Week One: The Kitchen Toolkit


My favorite cookbooks are the ones where you can cuddle into bed and devour the introductory pages, where the author of the cookbook tells you what he or she considers the essentials for a well-stocked kitchen. You can see what tools Ina Garten thinks every good cook needs (a Kitchen-Aid stand mixer? Check.), what ingredients are always in Giada de Laurentiis’ pantry, etc. So let’s start there, at the beginning, with what tools you need in the cabinet to make magic happen in your kitchen.

The first rule is this: YOU get to decide what is essential for YOUR kitchen. If you are a meat and potatoes kind of gal, you’ll need different things than if you are a tarts and salads kind of guy. If you don’t like cheesecake, you don’t need to purchase a springform pan. And if you DO love cheesecake, you’re going to prioritize a springform pan over, say, a muffin tin or a Panini press. (And to be honest, muffin tins and Panini presses can be replaced by foil baking cups and a George Forman Grill or a heavy skillet, respectively.  They might not look exactly the same, but they will still taste great!)

In this kitchen, we love all the things. As a result, we have a lot of kitchen stuff. We have different-sized cake pans and meat roasting pans and we are prepared to make that cheesecake up there, a turkey for Thanksgiving, a tart for a baby shower or a from-scratch banana pudding for H’s birthday. (It’s his favorite.)

However, we spent the first three years of our marriage living in an apartment with the tiniest kitchen ever. We had nearly zero storage space in our kitchen, and had only three closets for both of us to store clothes, coats, fishing equipment, blankets, towels, camping gear, and Christmas decorations. So hear me when I say that it is totally fine to limit your kitchen equipment to just the basics for your lifestyle. If you wait to add new kitchen tools and cookware to your kitchen as you need them for special events, or new recipes you want to try, you may find that you don’t need half the stuff your mom or grandma relied on. And, you can do a lot with just a few key pieces.

This week’s posts will look like this:

Tuesday: Stove-top Essentials (Cookware)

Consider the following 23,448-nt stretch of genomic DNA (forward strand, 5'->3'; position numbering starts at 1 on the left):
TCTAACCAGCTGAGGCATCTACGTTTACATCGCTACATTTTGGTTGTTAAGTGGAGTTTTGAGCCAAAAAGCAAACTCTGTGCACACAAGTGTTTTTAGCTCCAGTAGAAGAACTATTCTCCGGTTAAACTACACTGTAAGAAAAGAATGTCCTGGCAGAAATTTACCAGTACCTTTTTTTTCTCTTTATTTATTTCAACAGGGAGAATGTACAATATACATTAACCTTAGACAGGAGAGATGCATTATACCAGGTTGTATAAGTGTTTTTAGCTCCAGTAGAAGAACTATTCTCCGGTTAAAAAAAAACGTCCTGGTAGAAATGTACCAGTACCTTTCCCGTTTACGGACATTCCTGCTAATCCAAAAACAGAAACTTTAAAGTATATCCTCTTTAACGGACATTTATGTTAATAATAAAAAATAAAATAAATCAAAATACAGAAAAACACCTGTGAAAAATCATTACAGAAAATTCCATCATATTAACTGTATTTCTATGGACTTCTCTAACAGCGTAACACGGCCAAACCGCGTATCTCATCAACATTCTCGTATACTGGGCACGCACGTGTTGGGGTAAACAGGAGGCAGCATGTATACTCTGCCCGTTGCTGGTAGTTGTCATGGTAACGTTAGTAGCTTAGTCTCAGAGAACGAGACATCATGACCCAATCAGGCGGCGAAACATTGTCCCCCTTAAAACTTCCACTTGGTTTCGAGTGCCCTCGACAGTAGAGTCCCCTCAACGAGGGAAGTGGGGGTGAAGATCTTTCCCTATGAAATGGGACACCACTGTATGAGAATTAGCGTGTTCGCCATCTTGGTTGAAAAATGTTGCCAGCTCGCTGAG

Wednesday: Oven Essentials (Bakeware)

Thursday: Chopping, Stirring, and Mixing

But I’m also interested in what you consider essentials in your kitchen: Do you really use that personal-sized smoothie maker? What size casserole dishes fit your life? How do you store leftovers? I absolutely LOVE talking about this stuff and I’m always open to learning new tricks and tips. Join in this week and offer extra insights from your own kitchen.

This post is number 6 of my #write31days project 31 Days in the Pink-Briefcase Kitchen.  You can read yesterday’s post here, and follow along with the series each day in October.  An archive of posts is available here, or just click on that big button on the right sidebar. 



  1. Jamie Wright Bagley

    My personal-sized smoothie maker was a rip-off. It’s already cracked. People keep telling me to get a Vitamix and I keep saying it’s cheaper to buy a new blender every year. But it IS every year, just about, and I’m starting to feel foolish. ;)

    I make my cheesecake in pie dishes. It doesn’t change the taste. Someday, when I do have room for kitchen storage, I might invest in a springform. I love hearing about what folks think the essentials are. I have learned to make do with much less than I’d like, because money. But at this point, kitchen frugality is kind of a fun challenge.

    This is a fabulous choice for the #31Days series.

    • Mary Beth

      I agree about the frugality challenge being so fun — when I can make something beautiful and delicious without paying for a special tool, I feel like I achieved some special cooking award. I think that must be how runners feel. #igetendorphinswithoutsweating

  2. Pingback: The Pink-Briefcase Stove-top Essentials | Pink-Briefcase

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